There is layer upon layer of hurt, endured across decades. This is an apology from the state to every single person impacted by this scandal. It did not have to be this way. It should never have been this way. On behalf of this and every government stretching back to the 1970s, I am truly sorry.[31]

Mr Sunak committed to compensation according to the report’s recommendations, with details to be set out on 21 May 2024. He said that the other recommendations would be studied in detail “before returning to the House with a full response”.

Keir Starmer, leader of the opposition, also apologised, acknowledging that there had been a failure of “all parties”.[32] Mr Starmer said that Labour would work with the government to make sure compensation could be paid swiftly.

On 21 May 2024, Paymaster General John Glen made a statement in the House of Commons on compensation scheme arrangements and a summary was published on the government’s website.[33] Mr Glen said that the government was establishing the Infected Blood Compensation Authority, an arm’s length body, to administer the compensation scheme, with Sir Robert Francis as interim chair.[34] He said that infected people, and their estates if they had died, would be eligible to claim, as well as “partners, parents, siblings, children, friends and family who have acted as carers for those who were infected”. Mr Glen said that Sir Robert would seek the views of the infected blood community on the proposed scheme before its terms were set in regulations.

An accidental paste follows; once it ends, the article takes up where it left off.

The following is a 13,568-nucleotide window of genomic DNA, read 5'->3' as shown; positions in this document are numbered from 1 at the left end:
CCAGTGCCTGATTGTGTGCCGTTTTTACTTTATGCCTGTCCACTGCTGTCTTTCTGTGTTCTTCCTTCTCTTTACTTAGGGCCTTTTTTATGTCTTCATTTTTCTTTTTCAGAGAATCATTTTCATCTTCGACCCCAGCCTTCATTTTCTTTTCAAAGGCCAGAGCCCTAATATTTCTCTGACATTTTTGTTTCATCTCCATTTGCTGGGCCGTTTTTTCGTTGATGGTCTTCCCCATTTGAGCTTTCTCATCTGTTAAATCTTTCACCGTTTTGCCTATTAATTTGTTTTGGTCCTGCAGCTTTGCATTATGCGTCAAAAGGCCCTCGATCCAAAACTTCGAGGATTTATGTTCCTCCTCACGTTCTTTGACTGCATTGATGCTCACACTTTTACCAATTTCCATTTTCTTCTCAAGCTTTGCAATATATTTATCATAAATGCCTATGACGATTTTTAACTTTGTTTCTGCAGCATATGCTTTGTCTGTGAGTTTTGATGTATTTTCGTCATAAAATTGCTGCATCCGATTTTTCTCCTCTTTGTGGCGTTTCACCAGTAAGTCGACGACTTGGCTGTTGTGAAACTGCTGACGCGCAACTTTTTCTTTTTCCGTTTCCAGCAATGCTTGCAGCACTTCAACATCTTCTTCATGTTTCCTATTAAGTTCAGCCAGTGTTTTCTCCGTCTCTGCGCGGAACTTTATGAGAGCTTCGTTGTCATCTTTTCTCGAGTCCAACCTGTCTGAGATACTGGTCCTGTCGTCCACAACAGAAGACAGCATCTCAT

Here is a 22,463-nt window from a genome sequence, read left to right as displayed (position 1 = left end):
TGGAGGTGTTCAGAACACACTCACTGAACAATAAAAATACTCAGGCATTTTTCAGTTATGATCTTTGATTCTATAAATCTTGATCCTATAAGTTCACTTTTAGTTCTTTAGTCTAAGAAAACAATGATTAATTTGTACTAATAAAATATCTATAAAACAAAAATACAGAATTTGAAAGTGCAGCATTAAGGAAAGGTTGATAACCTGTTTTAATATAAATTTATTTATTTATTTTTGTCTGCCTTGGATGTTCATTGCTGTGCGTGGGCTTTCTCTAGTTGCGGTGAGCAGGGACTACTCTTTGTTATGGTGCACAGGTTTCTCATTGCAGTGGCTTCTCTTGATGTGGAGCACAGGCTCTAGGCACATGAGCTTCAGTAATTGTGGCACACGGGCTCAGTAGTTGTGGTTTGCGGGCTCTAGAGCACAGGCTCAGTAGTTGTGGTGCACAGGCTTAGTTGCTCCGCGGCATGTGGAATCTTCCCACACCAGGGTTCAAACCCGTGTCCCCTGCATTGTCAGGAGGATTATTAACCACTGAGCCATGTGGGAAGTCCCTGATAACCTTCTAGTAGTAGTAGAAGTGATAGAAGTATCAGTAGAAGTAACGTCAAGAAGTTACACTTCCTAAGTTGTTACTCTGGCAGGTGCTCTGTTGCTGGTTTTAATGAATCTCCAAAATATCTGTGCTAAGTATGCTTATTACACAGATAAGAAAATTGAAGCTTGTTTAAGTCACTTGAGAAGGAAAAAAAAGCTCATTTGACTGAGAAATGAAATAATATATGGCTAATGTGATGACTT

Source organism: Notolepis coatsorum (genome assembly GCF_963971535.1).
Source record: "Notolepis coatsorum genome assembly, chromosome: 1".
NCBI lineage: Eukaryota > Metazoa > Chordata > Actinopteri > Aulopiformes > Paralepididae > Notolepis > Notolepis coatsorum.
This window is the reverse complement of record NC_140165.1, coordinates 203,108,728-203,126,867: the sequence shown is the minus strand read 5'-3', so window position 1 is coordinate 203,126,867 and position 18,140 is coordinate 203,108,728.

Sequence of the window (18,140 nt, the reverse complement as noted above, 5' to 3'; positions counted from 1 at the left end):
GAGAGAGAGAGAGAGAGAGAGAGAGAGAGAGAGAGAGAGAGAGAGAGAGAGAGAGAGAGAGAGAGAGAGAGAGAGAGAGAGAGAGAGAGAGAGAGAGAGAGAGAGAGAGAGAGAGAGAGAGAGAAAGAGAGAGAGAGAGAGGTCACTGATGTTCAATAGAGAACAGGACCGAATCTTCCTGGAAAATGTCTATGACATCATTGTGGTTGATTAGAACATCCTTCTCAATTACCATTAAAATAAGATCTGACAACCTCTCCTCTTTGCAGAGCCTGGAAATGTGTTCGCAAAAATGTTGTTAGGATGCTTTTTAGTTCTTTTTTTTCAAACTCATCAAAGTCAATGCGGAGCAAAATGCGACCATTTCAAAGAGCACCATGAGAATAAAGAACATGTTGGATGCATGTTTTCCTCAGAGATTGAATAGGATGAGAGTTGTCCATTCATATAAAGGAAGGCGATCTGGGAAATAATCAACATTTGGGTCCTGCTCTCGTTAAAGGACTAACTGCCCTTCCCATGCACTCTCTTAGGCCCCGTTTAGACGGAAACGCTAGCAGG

The scheme would provide the choice of lump sums or regular payments, and the money would be “exempt from income, capital gains and inheritance tax”, as well as disregarded “from means-tested benefit assessments”. He said that the “expectation is that final payments will start before the end of the year”.

For people who had been receiving support payments, he set out how those payments would interact with the compensation scheme:

Payments will continue to be made at the same level until 31 March 2025, and they will not be deducted from any of these compensation awards. From 1 April 2025, any support scheme payments received will be counted towards a beneficiary’s final compensation award. This will ensure parity between support scheme beneficiaries regardless of whether they were the first or the last to have their compensation assessed by the Infected Blood Compensation Authority. We will ensure that no one—no one—receives less in compensation than they would have received in support payments.

Mr Glen also announced that interim payments of £210,000 would be delivered within 90 days. He explained that the figure was due to him “trying to get the maximum amount that could be universally paid, as quickly as I could, to those who are infected and alive without any risk of paying the wrong amount, and that is the amount that I was advised”.[35]

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Cover image by freepik.

This briefing was updated on 22 May 2024 to include reference to the compensation scheme statement made on 21 May 2024.


  1. The Hepatitis C Trust, ‘The infected blood inquiry’, accessed 17 May 2024. Return to text
  2. David Armstrong, ‘Infected blood: A medical history’, King’s College London, from evidence to the infected blood inquiry, 3 October 2023. Return to text